Taylor Lautner

You couldn't discuss Edward without also discussing Jacob at the time, and this was the case when it came to casting the titular hero in The Amazing Spider-Man. Taylor Lautner was a name not many people took seriously to begin with, largely due to the fact that the Twilight star was stacked in a way that Peter Parker never has been and didn't have that quasi-nerdy look about him, though when news broke that Lautner had met with Spider-Man producers, people started to pay attention. While the nature of the role in question remained unspecified, many jumped to the same conclusion that they reached when Pattinson was rumored: Sony execs were looking to poach some Twihards.

Joseph Gordon-Levitt

Rumors about who would take over as Sony's Spider-Man were numerous at the time, though a discussion about who might take over from Raimi was also rife. As soon as Marc Webb's name was attached to the reboot, talk turned to the star of his indie hit 500 Days of Summer, Joseph Gordon-Levitt. The actor was one of the more popular choices at the time, and he responded to the buzz by saying he was "honored and flattered" to be in the frame. His age was discussed as a potential stumbling block, despite being just two years older than eventual Amazing Spider-Man star Andrew Garfield.

Josh Hutcherson

One of the most talked-about auditions for the part of Peter Parker in 2012's The Amazing Spider-Man was that of Josh Hutcherson. The actor wound up appearing in another big-budget franchise that same year, starring as Peeta in The Hunger Games, though he was always extremely vocal about his wish to take the Spidey mantle from Maguire. "I grew up watching the originals — the originals, you know, the ones with Tobey Maguire. They came out when I was ten years old," he explained. "It's just an honor. It's really cool to be considered for that." To bolster his chances of pulling ahead of the pack, Hutcherson went as far as creating his own screen test so the producers could see him in action as Peter Parker.

Zac Efron

Joseph Gordon-Levitt's working relationship with Marc Webb automatically threw his name into the mix when it came to casting a new Spidey, and the same thing happened with Zac Efron. The former Disney star had previously collaborated with comic book writer Brian Michael Bendis on the adaptation of the latter's graphic novel Fire, and when Bendis (responsible for the Ultimate Spider-Man relaunch) admitted he had contacted Sony about the direction of the reboot, Efron looked like he had a foot in the door. Having been a fan of Spider-Man comics since the age of six, Efron courted the interest, letting everyone (Sony included) know that the part would "be a dream" for him.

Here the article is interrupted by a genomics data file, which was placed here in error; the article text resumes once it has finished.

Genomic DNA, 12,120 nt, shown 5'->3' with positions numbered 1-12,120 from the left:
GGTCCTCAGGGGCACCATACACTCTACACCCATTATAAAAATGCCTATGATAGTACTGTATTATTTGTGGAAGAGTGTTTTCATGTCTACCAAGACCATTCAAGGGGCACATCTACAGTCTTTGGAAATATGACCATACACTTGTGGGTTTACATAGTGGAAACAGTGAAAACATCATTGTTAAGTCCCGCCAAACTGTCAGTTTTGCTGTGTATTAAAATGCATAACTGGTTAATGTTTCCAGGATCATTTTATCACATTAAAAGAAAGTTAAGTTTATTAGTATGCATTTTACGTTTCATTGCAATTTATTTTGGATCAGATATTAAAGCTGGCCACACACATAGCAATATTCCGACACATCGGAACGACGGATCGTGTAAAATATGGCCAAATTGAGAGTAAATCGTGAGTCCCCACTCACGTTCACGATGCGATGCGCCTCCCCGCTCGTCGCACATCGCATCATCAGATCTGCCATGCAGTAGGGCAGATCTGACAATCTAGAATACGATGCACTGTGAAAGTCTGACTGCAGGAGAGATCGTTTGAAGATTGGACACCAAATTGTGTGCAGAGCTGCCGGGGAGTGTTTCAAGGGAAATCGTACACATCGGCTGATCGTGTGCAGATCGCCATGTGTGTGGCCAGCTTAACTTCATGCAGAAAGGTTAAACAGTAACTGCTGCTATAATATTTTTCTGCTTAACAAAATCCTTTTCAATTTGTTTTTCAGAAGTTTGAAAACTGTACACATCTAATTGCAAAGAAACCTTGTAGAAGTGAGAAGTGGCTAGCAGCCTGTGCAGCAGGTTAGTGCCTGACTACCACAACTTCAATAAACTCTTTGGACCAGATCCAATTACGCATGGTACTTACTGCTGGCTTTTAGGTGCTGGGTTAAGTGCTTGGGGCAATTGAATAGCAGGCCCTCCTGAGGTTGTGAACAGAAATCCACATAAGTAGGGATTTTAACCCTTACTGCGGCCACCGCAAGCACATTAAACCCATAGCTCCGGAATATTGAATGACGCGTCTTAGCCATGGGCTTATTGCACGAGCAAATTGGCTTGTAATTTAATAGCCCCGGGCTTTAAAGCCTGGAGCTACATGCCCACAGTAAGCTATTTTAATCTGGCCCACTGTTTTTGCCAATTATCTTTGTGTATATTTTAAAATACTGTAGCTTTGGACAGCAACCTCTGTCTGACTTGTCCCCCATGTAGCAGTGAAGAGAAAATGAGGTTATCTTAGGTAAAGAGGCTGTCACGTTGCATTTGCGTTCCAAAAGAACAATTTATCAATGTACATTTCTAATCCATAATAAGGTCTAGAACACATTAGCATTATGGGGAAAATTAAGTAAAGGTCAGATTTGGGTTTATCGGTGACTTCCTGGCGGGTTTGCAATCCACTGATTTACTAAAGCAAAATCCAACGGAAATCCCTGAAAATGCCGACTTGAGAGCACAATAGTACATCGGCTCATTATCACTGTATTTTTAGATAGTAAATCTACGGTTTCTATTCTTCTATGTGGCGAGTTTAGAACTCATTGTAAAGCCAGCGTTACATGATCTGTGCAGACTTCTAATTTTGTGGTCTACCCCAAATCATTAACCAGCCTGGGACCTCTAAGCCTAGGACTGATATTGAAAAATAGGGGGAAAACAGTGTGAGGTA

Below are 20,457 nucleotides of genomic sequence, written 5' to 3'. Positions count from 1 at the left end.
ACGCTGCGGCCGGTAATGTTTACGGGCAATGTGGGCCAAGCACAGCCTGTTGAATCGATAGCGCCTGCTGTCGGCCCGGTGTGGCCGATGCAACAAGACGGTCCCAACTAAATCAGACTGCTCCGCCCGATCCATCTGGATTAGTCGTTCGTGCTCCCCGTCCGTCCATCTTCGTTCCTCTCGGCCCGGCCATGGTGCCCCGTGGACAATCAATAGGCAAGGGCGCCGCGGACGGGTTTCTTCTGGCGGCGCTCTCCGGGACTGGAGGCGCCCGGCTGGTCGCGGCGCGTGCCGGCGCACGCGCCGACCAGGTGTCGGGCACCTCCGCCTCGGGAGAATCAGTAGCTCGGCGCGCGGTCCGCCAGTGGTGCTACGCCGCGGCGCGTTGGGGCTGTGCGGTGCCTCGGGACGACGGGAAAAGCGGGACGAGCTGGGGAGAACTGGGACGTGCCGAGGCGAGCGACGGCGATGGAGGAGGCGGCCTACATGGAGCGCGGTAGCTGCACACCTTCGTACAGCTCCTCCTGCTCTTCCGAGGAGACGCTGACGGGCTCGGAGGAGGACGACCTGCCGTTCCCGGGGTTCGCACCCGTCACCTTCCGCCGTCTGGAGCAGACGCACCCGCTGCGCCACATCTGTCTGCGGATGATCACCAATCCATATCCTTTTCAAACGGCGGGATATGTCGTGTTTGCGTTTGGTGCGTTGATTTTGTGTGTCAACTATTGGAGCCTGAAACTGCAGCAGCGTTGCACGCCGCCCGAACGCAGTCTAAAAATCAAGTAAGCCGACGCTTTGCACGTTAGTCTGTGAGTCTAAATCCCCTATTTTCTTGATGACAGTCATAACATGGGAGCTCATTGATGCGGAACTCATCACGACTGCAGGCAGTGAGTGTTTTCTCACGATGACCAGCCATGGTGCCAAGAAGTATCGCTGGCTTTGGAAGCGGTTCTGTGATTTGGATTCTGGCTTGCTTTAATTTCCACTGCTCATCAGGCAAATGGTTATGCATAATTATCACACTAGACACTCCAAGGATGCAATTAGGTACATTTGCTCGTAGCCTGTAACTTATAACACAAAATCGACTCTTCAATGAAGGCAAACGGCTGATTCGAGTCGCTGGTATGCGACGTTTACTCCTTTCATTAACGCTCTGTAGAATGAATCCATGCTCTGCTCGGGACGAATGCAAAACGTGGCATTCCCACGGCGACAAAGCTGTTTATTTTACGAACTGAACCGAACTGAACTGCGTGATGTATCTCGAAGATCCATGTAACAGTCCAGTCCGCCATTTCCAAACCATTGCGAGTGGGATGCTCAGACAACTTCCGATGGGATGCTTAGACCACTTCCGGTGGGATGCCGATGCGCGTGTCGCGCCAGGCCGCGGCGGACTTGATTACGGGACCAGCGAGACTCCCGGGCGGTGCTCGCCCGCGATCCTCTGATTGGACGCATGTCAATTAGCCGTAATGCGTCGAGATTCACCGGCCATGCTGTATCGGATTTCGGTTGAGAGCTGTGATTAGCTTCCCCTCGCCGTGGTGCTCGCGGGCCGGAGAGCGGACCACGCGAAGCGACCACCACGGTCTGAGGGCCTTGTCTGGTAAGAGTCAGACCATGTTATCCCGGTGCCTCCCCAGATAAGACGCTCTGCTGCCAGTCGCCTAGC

Jim Sturgess

Bookmakers started shortening their odds on Jim Sturgess landing the lead part in Webb's reboot after a tweet sent by Adulthood director Noel Clarke claimed that the British actor had nailed down the part. Clarke claimed he had the "inside track" when it came to casting The Amazing Spider-Man, and his assertion that Sturgess had already been chosen was backed up by actor Arnold Oceng, who said "of course it is" when asked if Clarke's claims were true. Of course, both men were wrong in the end, though Sturgess clearly came close to winning the role eventually claimed by Andrew Garfield.

Asa Butterfield

When The Amazing Spider-Man 3 was canned and Sony announced their intentions to introduce a new Spider-Man as part of the Marvel Cinematic Universe, the one person you would expect to be upset at the news was Andrew Garfield, though this wasn't actually the case. The actor was philosophical about losing the part, revealing that he wouldn't have been able to work with Mel Gibson or Martin Scorsese had he been committed to a third Spidey outing. With the door left open for a new Peter Parker, the rumor mill started spinning again, linking any actor of a certain age with the role. In the end, it came down to a two-horse race between eventual winner Tom Holland and Asa Butterfield. The Hugo star was considered the frontrunner for a good while, even joining in the casting conversation on Reddit to confirm his height, though he finally lost out to Holland.

Daniel Radcliffe

Harry Potter star Daniel Radcliffe was one of the actors who came out in support of Holland's casting when the latter was finally confirmed as the new MCU Spider-Man, calling his fellow countryman a "fantastic" actor that he was looking forward to watching in the role. His compliments were uttered through half-gritted teeth, however, as Radcliffe went on to reveal that he wanted the part himself while also conceding that it was now out of reach: "I would have made a good Spider-Man, but the boat has sailed on that one. I'm not sure if I'd sign up for something that was another seven or eight films or ten years, but a shorter franchise, yeah."